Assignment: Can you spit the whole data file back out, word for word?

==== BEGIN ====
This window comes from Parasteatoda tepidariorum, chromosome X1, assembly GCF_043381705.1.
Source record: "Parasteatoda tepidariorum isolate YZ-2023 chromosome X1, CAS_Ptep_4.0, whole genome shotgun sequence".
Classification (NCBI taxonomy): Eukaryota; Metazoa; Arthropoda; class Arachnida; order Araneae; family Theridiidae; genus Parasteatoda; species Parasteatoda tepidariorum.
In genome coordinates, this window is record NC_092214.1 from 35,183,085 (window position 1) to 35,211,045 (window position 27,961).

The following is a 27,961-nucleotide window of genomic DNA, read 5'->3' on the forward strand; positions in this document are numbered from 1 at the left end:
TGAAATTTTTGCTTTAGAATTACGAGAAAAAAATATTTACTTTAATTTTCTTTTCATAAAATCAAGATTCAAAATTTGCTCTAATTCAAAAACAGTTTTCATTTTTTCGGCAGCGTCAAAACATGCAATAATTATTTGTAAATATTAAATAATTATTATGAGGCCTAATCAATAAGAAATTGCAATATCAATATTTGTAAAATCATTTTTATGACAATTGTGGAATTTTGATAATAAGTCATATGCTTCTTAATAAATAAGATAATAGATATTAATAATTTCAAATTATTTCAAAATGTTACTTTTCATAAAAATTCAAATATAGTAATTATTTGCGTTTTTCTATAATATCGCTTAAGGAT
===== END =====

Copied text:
This window comes from Parasteatoda tepidariorum, chromosome X1, assembly GCF_043381705.1.
Source record: "Parasteatoda tepidariorum isolate YZ-2023 chromosome X1, CAS_Ptep_4.0, whole genome shotgun sequence".
Classification (NCBI taxonomy): Eukaryota; Metazoa; Arthropoda; class Arachnida; order Araneae; family Theridiidae; genus Parasteatoda; species Parasteatoda tepidariorum.
In genome coordinates, this window is record NC_092214.1 from 35,183,085 (window position 1) to 35,211,045 (window position 27,961).

The following is a 27,961-nucleotide window of genomic DNA, read 5'->3' on the forward strand; positions in this document are numbered from 1 at the left end:
TGAAATTTTTGCTTTAGAATTACGAGAAAAAAATATTTACTTTAATTTTCTTTTCATAAAATCAAGATTCAAAATTTGCTCTAATTCAAAAACAGTTTTCATTTTTTCGGCAGCGTCAAAACATGCAATAATTATTTGTAAATATTAAATAATTATTATGAGGCCTAATCAATAAGAAATTGCAATATCAATATTTGTAAAATCATTTTTATGACAATTGTGGAATTTTGATAATAAGTCATATGCTTCTTAATAAATAAGATAATAGATATTAATAATTTCAAATTATTTCAAAATGTTACTTTTCATAAAAATTCAAATATAGTAATTATTTGCGTTTTTCTATAATATCGCTTAAGGAT